According to research from Tax Policy Associates, UK retailers are still profiting from the tampon tax that was scrapped at the beginning of 2021.
The tax saw a five percent VAT applied to tampons and other feminine hygiene products, but after years of campaigning, it was stopped in order to make sanitary products more affordable.
With this year’s International Women’s Day theme calling for us all to #EmbraceEquity campaigners are asking for more transparency from retailers on where exactly these savings are going.
Dan Neidle, a tax lawyer and founder of Tax Policy Associates, said: “Women are actually worse off.”
He added: “The government created a fund with the money it was receiving from the VAT on tampons and that fund obviously went when they eliminated the VAT on tampons.”
The report, published in November 2022, summarised that the VAT saving was not passed onto women and that retailers likely retained at least 80 percent of it.
Campaigners who spent years advocating for the end of the tampon tax have been left deflated by the news and frustrated by the lack of visibility from retailers on the issue.
Laura Coryton, who started the Stop Taxing Periods campaign said: “Our initial reaction was just real disappointment.
“Supermarkets say they care about their customers but are pocketing this money unnecessarily.”
Campaigners are asking some UK retailers who claim to have lowered the cost of tampons and other menstrual products to share the data to prove it.
Coryton, speaking about a letter she received from a large UK retailer said: “They refuse to share any data to prove (they have reduced their prices.)
“This refusal speaks volumes and makes me think they haven’t done as they say.”
In the midst of a cost-of-living crisis where households are struggling to buy monthly essentials, Coryton says it’s likely to impact specific communities more than others.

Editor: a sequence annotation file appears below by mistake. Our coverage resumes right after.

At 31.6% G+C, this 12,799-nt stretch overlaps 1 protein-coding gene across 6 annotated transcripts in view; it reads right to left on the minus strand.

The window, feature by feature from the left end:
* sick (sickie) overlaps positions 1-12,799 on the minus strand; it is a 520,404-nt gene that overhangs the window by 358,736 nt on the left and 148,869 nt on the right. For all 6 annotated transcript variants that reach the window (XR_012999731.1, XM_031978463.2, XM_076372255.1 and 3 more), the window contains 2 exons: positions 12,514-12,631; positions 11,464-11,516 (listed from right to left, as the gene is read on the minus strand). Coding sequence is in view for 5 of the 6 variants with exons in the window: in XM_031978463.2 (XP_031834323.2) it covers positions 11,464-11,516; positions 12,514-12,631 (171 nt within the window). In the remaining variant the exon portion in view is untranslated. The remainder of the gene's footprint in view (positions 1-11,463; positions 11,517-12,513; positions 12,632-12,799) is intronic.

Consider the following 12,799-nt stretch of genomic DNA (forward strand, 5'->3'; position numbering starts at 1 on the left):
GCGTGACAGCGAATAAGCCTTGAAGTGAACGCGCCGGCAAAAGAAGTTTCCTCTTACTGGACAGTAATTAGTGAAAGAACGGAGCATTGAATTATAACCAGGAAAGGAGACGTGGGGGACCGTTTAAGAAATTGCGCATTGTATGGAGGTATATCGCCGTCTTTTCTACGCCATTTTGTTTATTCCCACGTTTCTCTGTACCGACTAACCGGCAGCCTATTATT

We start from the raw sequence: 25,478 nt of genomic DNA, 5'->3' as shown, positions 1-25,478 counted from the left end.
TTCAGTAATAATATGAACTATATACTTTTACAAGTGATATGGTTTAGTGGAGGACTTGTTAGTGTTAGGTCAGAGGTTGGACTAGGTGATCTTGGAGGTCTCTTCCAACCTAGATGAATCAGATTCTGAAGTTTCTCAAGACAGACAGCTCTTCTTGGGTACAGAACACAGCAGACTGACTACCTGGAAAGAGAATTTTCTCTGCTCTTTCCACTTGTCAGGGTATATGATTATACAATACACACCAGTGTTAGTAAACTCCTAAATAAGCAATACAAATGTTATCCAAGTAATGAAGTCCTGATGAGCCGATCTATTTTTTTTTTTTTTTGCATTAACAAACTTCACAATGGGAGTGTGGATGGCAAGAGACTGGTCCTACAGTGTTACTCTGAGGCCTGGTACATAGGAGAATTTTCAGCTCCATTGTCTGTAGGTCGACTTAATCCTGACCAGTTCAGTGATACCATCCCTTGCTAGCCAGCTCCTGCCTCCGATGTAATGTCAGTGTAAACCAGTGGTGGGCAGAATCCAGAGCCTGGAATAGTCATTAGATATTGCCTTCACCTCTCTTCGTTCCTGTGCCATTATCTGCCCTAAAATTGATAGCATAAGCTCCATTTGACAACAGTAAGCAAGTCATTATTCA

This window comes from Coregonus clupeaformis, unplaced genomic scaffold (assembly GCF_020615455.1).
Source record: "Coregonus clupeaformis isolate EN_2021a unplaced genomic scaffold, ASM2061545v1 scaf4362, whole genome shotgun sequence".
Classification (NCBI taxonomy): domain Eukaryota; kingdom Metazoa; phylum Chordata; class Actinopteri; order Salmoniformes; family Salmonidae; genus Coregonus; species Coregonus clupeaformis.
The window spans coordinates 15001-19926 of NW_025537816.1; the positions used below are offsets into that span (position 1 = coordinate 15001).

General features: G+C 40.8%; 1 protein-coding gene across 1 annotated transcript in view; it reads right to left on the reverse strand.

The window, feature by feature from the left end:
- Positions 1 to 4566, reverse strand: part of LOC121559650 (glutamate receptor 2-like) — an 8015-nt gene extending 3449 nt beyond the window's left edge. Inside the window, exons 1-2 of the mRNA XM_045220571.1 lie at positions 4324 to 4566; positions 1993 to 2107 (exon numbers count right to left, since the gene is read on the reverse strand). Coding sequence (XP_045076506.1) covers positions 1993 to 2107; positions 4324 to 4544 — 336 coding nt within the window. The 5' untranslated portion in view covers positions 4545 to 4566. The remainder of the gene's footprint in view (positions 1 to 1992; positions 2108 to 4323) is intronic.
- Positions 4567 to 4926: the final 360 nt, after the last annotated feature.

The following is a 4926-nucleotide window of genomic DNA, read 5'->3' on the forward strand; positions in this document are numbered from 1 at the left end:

Coryton added: “For certain communities, there is a bigger impact in terms of period stigma.”
This concern is echoed by the charity Bloody Good Period, which is fighting for menstrual equity across the UK.
Terri Harris, education and communications manager at the charity said: “It just feels in bad taste that while people are struggling and are unable to afford these essential products, supermarkets are taking home record profits.”
Harris added that any gains made in terms of period product affordability were largely eroded due to inflation and that in the last year alone, period product prices have risen by 57 percent.
The Tampon Tax Fund, set up by then chancellor George Osborne in 2015, saw over £90 million distributed to women’s charities in the UK.
Now without it, the report from Tax Policy Associates shows that collectively retailers have profited from the end of the tax.
Neidle said: “For every retailer telling the truth, there must be at least one, probably two, who didn’t pass it on.”
For Harris, the removal of the tampon tax by the government felt like a box-ticking exercise.
She said: “Getting rid of the five percent tax on period products isn’t going to make period products more accessible or affordable.
“It was a way for the government to showcase they were for menstrual equity, without doing all the things needed to actually achieve menstrual equity.”
Coryton is now calling for retailers to either drop the price of period products or prove they have already done so by sharing the necessary data for her and the Tax Policy Associates team to analyse.
Featured image credit: Pexels_Karolina Grabowska